WAashington - U.S. President Barack Obama and Israeli Prime Minister Benjamin Netanyahu held an extended meeting Friday amid controversy over Obama's call for negotiations between Israel and the Palestinians based on the borders that existed before Israel's victory in the 1967 war which saw it occupy the West Bank, Gaza Strip and East Jerusalem.
But the meeting produced scant progress in bridging the differences between the two leaders on how to restart the moribund Middle East peace process.
Obama, who has been facing intense criticism domestically for the "'67 borders" framework, downplayed the differences between the two leaders.
"Obviously, there are some differences between us regarding formulations and language and that is going to happen between friends," he said. "But we are in complete accord that true peace can only occur if the ultimate resolution allows Israel to defend itself against threats and that Israeli security will remain paramount in any prospective peace deals."
But Netanyahu was less conciliatory, emphasising his displeasure with Obama's plan to base negotiations on the 1967 borders.
"While Israel will make generous compromises, it cannot go back to 1967 lines, because they are indefensible and because they do not take into account demographic changes on the ground," Netanyahu said.
Netanyahu also made firm statements regarding Palestinian refugees and the recent agreement between the Palestinian Authority and Hamas, which governs the Gaza Strip, to form a new, unity government.
On refugees, Netanyahu asserted that "[Refugees returning to what is now Israel is] not going to happen and I think it's time to tell the Palestinians that it's not going to be resolved that way."
Netanyahu was just as adamant regarding Hamas.
"Israel cannot negotiate with a Palestinian government that is backed by Hamas. Israel cannot be asked to talk to a Palestinian government backed by the Palestinian version of al-Qaeda. Abbas must choose between a pact with Hamas and peace with Israel," he said.
This contrasted with Obama's attempt to leave an opening to deal with a unified Palestinian government, even while making it clear that he does not see Hamas as a viable participant in negotiations.
"The Palestinians must answer difficult questions about their unity agreement. Hamas is and has been an organisation that has resorted to terrorism, that has refused to recognise Israel's right to exist," Obama said."It is not a partner for a realistic peace process. The Palestinians must explain how they can credibly engage in serious peace negotiations."
Nabil Sha'ath, a senior Palestinian Liberation Organization official, said that Netanyahu's statements Friday effectively closed off any possibility for peace between his people and Israel and that his stances are much more threatening to chances for peace than the question of Hamas' involvement.
"Netanyahu in effect wiped out all possible bases for any peace process," Sha'ath said. "In this day and age of rockets and communication, I don't know whether any borders are defensible. But he explained when he spoke of demographic changes. This referred to [Israeli] settlements which expand to this day.
"He sees the dreams of Palestinian refugees as ridiculous and dismisses Palestinian claims to Jerusalem. So, the question of Hamas is miniscule compared to the picture Netanyahu presents, to which the president of the United States just says 'we have some differences.'"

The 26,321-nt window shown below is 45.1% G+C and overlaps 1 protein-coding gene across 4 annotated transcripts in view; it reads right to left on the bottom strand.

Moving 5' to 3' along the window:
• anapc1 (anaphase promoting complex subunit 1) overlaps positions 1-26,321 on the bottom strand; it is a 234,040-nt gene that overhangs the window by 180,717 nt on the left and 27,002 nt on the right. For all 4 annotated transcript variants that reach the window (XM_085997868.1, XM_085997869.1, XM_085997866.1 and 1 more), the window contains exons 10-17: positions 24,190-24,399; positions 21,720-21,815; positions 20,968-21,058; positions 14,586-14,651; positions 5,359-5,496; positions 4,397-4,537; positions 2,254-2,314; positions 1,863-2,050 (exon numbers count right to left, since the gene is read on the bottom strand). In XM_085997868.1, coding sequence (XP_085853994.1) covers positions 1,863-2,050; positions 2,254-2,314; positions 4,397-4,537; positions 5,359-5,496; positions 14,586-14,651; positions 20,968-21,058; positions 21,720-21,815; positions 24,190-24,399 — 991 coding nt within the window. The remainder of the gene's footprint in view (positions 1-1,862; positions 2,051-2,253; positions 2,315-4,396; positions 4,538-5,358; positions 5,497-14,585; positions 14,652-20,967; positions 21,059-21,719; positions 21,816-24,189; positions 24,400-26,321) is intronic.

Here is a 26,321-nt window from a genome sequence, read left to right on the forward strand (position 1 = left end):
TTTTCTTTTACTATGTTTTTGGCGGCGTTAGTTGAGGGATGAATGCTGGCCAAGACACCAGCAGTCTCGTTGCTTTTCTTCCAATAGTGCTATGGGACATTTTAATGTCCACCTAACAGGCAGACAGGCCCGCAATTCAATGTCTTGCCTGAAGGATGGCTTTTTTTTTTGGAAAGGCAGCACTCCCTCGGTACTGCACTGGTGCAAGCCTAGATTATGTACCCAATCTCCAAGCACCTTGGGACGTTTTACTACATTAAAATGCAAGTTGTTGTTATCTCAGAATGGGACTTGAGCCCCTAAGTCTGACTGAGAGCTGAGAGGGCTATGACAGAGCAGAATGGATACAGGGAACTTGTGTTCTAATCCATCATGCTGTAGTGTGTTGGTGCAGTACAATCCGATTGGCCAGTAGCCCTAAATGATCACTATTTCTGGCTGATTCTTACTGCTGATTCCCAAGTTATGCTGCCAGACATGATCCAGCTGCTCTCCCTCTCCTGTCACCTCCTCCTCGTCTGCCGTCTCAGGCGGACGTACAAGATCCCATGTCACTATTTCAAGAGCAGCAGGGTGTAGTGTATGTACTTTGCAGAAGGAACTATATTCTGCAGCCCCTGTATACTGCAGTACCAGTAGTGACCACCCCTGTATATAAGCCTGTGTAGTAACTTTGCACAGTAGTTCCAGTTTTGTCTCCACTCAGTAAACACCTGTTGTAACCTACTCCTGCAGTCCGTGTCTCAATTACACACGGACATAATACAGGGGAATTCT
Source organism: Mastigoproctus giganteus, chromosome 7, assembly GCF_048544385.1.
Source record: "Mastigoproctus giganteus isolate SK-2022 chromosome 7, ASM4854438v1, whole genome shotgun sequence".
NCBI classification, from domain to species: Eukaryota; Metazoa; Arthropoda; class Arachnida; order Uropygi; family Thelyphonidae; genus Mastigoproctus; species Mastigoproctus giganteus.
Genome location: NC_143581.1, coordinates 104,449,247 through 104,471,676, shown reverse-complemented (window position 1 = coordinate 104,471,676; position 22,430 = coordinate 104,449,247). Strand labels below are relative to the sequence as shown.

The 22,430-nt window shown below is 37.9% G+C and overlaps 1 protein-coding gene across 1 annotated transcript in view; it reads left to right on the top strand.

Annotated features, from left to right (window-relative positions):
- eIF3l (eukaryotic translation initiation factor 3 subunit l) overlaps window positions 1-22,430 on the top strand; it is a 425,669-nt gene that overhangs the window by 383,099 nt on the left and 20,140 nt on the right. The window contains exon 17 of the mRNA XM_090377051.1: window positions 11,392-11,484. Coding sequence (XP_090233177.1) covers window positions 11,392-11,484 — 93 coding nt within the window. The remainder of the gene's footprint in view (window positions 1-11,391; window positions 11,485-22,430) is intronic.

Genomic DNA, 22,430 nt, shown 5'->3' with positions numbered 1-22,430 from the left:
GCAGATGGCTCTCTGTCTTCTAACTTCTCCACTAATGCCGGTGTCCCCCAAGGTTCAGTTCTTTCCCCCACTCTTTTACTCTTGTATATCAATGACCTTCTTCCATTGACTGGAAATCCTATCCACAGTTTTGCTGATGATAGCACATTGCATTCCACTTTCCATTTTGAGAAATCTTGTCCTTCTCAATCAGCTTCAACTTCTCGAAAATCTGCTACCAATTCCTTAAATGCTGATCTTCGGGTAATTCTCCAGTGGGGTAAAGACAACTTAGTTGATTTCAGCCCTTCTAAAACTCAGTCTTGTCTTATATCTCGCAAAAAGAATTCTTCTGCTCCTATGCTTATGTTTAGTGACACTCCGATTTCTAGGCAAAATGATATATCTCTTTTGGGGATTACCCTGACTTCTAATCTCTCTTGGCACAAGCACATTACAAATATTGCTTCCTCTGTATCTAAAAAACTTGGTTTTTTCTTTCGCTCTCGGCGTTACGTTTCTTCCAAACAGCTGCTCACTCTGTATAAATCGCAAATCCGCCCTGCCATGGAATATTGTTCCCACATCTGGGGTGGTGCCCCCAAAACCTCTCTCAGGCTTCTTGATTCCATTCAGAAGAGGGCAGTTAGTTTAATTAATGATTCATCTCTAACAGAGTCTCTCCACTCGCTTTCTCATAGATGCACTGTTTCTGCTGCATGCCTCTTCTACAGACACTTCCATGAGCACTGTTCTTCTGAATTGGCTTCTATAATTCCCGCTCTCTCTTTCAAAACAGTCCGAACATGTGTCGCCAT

Despite the Palestinian concern, and despite the fact that President Obama has clarified that his call was for the 1967 borders to be the basis of negations which would include exchanges of land to provide both Israel and a future Palestinian state with defensible borders, Obama has faced mounting criticism that his speech was unfair to Israel.
"The president has lurched to the Palestinian side on a key negotiating point," Senator Mark Kirk told FOX News. He went on to tie Obama's statement to the issue of dealing with Hamas. "For the rest of us, Congress is worried, should we continue to provide over 200 million dollars in taxpayer assistance to the Palestinian Authority now that it is formally allied with a terrorist organisation?"
Even friendly voices in Congress are signaling displeasure with Obama on this issue.
"A two-state solution agreed upon by the Israelis and Palestinians should be negotiated through direct talks, but it is important to remember that a full return to the 1967 borders will be indefensible for Israel and that talking with terrorists who want to destroy Israel is a non-starter," said Representative Steve Rothman, a staunch Obama supporter.
Some experts, however, believe the entire issue of the 1967 borders is not genuine.
"Netanyahu's claim to be shocked by the idea of negotiations based on '67 borders with land swaps is disingenuous," Cecilie Surasky, deputy director of Jewish Voice for Peace, told IPS. "In fact, this has been the basis of negotiations for years. What he's really opposed to is a meaningful peace process which would bring an end to ongoing settlement expansion and mark the creation of a viable Palestinian state."
"Providing clarity on the 1967 lines hardly falls into the category of eyebrow-raising breakthroughs," said Daniel Levy, a former Israeli diplomat. "But in the world of … analysis of presidential texts on Israel-Palestine, Obama's speech did offer something new. Using the 1967 lines as the clear reference point takes Netanyahu out of his comfort zone."
Peter Joseph, president of the Israel Policy Forum, said, "President Obama's statement that 'the borders of Israel and Palestine should be based on the 1967 lines with mutually agreed swaps,' is a clear articulation of the United States' understanding of the basis for border negotiations. This is the same basis upon which official and unofficial negotiations between the parties have been conducted for years."